Magical Chase GB is definitely what you could call a hidden gem of the Game Boy Color library. A Japanese-only port of the TurboGrafix-16 game of the same name, Magical Chase GB is an adorable-looking shooter that would be an excellent addition to the Switch Online library. Starring a young witch named Ripple, you shoot through colorful stages filled with bizarre and adorable foes to defeat six sinister demons.
It’s a simple but charming game with bold, colorful graphics full of personality. You can buy upgrades and health from shops partway through the stages to change up your strategy before the bosses. While not exceptionally long, these games are incredibly replayable, and bite-sized fun is always right at home on a handheld. The language barrier isn’t a problem for this one, as very little text prevents the game from being playable for a Western audience.
Even if this doesn’t make its way to the NSO service, you should keep an eye out for it in the future if you haven’t heard of it until now. It’s a whimsical and endearing cute-em-up worthy of your attention.
The Game Boy era was full of games that tried to capture just a little bit of what made Pokemon a household name. While Konami’s Azure Dreams certainly has some of that same flavor, it’s much more interesting as an engaging and strategic dungeon crawler. As the crimson-haired protagonist, you venture into the monster tower that looms over your village to make money and unearth what happened to your long-lost father.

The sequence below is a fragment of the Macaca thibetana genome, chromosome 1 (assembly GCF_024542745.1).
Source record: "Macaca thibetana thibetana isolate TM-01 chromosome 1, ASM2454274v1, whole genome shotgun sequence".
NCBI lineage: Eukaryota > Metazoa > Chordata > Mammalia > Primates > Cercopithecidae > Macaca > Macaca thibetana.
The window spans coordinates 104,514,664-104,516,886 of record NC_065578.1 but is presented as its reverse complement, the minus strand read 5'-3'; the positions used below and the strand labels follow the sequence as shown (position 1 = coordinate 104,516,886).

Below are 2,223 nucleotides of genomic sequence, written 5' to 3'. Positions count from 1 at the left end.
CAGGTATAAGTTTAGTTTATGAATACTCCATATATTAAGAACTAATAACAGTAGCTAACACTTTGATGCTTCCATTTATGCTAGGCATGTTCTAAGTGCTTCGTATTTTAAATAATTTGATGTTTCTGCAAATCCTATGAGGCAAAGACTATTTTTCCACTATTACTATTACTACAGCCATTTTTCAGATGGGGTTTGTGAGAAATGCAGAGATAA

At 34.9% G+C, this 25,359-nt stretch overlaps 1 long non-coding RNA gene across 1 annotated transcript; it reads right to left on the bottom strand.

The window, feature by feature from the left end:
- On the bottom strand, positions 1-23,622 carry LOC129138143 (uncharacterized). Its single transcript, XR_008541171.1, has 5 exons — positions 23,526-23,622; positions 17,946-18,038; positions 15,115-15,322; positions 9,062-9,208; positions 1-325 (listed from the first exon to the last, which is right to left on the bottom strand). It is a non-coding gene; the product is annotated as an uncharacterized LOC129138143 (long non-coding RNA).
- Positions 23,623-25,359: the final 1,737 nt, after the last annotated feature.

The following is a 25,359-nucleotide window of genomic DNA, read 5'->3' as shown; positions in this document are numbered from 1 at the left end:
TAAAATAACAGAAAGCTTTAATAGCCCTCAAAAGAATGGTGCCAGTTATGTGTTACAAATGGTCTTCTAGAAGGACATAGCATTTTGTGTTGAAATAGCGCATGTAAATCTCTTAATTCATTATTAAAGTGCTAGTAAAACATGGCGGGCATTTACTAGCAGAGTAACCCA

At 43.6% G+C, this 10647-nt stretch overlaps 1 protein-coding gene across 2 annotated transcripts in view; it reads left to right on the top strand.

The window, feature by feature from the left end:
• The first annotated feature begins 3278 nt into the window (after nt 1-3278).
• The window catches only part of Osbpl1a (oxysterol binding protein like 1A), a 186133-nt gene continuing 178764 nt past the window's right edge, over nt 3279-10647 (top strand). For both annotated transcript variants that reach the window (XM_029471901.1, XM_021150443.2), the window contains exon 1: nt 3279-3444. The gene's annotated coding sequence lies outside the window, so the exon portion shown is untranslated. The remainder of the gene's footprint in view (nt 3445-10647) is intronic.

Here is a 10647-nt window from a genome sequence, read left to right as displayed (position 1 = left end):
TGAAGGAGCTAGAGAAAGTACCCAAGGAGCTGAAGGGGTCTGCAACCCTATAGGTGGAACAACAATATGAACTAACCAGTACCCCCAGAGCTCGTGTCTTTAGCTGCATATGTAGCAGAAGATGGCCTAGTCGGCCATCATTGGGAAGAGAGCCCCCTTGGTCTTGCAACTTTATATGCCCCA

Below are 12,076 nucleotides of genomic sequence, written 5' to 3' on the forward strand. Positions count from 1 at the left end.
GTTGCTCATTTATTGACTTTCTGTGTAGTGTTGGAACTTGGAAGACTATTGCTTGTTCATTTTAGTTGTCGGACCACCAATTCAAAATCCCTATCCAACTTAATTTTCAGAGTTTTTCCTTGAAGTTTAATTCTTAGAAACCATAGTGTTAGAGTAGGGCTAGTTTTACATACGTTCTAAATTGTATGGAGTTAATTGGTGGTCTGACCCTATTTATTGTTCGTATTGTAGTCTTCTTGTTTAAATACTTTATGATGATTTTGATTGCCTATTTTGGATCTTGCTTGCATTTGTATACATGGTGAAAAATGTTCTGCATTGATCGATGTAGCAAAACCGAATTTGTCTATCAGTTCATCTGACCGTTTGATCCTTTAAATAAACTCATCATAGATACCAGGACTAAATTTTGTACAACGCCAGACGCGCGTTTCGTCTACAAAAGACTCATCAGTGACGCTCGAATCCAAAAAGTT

The combat is straightforward, and your monster companions will attack on their own, but you have your attacks, too, so you’re not just relying on your monsters for protection. From the get-go, Azure Dreams has an engaging gameplay loop that sees you diving back in, starting fresh each time as you try to make it a little further. With over a hundred creatures to tame, you could sink a lot of time into this one.
Another game that was never released outside of Japan, Samurai Kid is a puzzle platformer in which players control a young samurai prince on his quest to defeat a demon king and rescue a princess. The game’s mechanics are simple to grasp, but even from the early stages, it’s easy to see how later puzzles could get trickier, with new layers getting progressively added as players play.